Project description:The rapid spread of the novel coronavirus, severe acute respiratory syndrome coronavirus 2 (SARS-CoV-2), has brought into focus the key role of angiotensin-converting enzyme 2 (ACE2), which serves as a cell surface receptor required for the virus to enter cells. SARS-CoV-2 can decrease cell surface ACE2 directly by internalization of ACE2 bound to the virus and indirectly by increased ADAM17 (a disintegrin and metalloproteinase 17)-mediated shedding of ACE2. ACE2 is widely expressed in the heart, lungs, vasculature, kidney and the gastrointestinal (GI) tract, where it counteracts the deleterious effects of angiotensin II (AngII) by catalyzing the conversion of AngII into the vasodilator peptide angiotensin-(1-7) (Ang-(1-7)). The down-regulation of ACE2 by SARS-CoV-2 can be detrimental to the cardiovascular system and kidneys. Further, decreased ACE2 can cause gut dysbiosis, inflammation and potentially worsen the systemic inflammatory response and coagulopathy associated with SARS-CoV-2. This review aims to elucidate the crucial role of ACE2 both as a regulator of the renin-angiotensin system and a receptor for SARS-CoV-2 as well as the implications for Coronavirus disease 19 and its associated cardiovascular and renal complications.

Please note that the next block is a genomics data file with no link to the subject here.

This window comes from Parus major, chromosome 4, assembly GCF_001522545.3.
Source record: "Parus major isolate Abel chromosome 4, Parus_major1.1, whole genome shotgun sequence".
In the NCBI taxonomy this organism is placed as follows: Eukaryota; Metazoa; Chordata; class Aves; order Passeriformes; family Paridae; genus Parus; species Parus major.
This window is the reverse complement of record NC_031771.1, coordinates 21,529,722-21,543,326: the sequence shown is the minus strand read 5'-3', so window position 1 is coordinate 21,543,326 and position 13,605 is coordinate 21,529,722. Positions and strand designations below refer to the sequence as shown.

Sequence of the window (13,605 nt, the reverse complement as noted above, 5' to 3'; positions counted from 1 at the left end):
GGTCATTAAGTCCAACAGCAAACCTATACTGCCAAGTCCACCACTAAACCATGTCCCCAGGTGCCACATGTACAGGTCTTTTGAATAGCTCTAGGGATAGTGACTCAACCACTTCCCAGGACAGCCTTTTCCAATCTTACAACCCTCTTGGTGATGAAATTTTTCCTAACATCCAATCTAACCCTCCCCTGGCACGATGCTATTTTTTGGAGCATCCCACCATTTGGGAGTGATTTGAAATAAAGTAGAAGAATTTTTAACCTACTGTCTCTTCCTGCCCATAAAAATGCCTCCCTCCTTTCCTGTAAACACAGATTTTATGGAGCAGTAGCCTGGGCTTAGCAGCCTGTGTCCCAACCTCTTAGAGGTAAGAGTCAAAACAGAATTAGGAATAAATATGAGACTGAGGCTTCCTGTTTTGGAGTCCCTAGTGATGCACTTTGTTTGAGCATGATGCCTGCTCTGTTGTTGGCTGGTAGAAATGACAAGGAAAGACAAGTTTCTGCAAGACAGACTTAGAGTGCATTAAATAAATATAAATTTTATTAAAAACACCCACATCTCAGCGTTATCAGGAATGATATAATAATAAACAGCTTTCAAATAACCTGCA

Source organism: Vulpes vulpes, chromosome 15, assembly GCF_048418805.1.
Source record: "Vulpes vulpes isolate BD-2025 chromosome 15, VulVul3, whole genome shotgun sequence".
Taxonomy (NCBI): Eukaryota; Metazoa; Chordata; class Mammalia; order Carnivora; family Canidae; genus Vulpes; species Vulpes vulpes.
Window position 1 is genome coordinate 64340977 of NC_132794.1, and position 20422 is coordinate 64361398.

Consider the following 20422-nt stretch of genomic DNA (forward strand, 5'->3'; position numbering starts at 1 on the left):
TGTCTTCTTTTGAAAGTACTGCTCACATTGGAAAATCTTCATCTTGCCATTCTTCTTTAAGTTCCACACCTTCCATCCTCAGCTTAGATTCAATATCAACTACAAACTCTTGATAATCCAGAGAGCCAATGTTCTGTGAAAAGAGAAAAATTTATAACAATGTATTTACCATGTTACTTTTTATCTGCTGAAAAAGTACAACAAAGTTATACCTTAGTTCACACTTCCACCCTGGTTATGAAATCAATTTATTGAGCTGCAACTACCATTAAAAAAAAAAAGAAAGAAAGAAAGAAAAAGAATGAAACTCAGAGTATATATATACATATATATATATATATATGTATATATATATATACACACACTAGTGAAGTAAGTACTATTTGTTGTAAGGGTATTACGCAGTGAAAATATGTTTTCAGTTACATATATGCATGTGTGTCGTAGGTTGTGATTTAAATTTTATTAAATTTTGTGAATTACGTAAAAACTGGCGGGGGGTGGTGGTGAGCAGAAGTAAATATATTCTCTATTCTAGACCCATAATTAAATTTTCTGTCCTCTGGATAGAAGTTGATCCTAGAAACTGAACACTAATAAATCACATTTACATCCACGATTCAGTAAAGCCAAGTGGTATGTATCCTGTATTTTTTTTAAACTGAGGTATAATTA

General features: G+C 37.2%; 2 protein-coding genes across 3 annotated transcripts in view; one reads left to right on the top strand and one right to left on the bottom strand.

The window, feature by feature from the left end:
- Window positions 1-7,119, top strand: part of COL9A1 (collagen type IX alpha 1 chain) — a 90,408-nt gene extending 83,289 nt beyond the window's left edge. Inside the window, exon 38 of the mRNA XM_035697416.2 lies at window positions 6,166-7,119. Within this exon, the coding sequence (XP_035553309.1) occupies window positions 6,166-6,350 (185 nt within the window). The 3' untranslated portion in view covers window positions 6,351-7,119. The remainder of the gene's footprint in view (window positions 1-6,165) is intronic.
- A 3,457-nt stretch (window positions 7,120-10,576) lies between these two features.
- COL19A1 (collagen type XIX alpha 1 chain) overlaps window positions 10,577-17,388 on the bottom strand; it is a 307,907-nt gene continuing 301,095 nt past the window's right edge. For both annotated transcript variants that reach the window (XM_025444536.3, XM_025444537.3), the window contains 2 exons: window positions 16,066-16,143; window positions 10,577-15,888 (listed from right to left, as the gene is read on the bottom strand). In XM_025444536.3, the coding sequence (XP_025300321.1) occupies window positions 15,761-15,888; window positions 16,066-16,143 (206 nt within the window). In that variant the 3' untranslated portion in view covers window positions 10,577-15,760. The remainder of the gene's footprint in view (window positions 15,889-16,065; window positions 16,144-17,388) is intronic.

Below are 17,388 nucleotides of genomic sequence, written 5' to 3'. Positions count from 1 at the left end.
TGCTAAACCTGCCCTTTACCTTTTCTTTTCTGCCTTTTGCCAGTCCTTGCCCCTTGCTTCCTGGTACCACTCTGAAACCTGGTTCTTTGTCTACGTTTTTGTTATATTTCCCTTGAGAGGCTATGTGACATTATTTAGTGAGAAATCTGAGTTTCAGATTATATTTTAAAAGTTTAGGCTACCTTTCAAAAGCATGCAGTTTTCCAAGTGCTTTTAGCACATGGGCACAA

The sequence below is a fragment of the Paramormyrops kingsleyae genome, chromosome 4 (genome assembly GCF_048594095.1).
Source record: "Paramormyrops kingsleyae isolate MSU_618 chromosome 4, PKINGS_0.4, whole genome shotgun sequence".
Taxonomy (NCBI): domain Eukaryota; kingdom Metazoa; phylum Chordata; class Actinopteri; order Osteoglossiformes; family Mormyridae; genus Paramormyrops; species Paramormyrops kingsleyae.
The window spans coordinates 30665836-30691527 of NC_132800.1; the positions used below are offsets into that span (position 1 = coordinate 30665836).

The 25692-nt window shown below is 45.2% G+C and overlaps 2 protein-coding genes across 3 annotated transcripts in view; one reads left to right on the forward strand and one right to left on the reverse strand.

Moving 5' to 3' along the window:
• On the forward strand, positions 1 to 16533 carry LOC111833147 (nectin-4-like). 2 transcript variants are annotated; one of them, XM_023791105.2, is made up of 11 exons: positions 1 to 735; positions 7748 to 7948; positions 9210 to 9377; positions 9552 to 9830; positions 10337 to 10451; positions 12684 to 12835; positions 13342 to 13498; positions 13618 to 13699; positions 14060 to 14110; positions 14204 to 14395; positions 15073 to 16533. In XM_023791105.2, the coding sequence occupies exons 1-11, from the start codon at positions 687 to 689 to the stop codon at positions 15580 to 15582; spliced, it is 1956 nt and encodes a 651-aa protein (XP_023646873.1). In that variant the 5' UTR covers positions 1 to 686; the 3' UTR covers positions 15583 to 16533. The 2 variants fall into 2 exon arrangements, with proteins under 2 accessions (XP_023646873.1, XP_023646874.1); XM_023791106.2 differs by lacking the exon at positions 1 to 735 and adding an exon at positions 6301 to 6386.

Project description:Severe acute respiratory syndrome coronavirus 2 (SARS-CoV-2) is a novel coronavirus that has given rise to the devastating global pandemic. In most cases, SARS-CoV-2 infection results in the development of viral pneumonia and acute respiratory distress syndrome, known as 'coronavirus disease 2019' or COVID-19. Intriguingly, besides the respiratory tract, COVID-19 affects other organs and systems of the human body. COVID-19 patients with pre-existing cardiovascular disease have a higher risk of death, and SARS-CoV-2 infection itself may cause myocardial inflammation and injury. One possible explanation of such phenomena is the fact that SARS-CoV-2 utilizes angiotensin-converting enzyme 2 (ACE2) as the receptor required for viral entry. ACE2 is expressed in the cells of many organs, including the heart. ACE2 functions as a carboxypeptidase that can cleave several endogenous substrates, including angiotensin II, thus regulating blood pressure and vascular tone. It remains largely unknown if the SARS-CoV-2 infection alters the enzymatic properties of ACE2, thereby contributing to cardiovascular complications in patients with COVID-19. Here, we demonstrate that ACE2 cleavage of des-Arg9-bradykinin substrate analogue is markedly accelerated, while cleavage of angiotensin II analogue is minimally affected by the binding of spike protein. These findings may have implications for a better understanding of COVID-19 pathogenesis.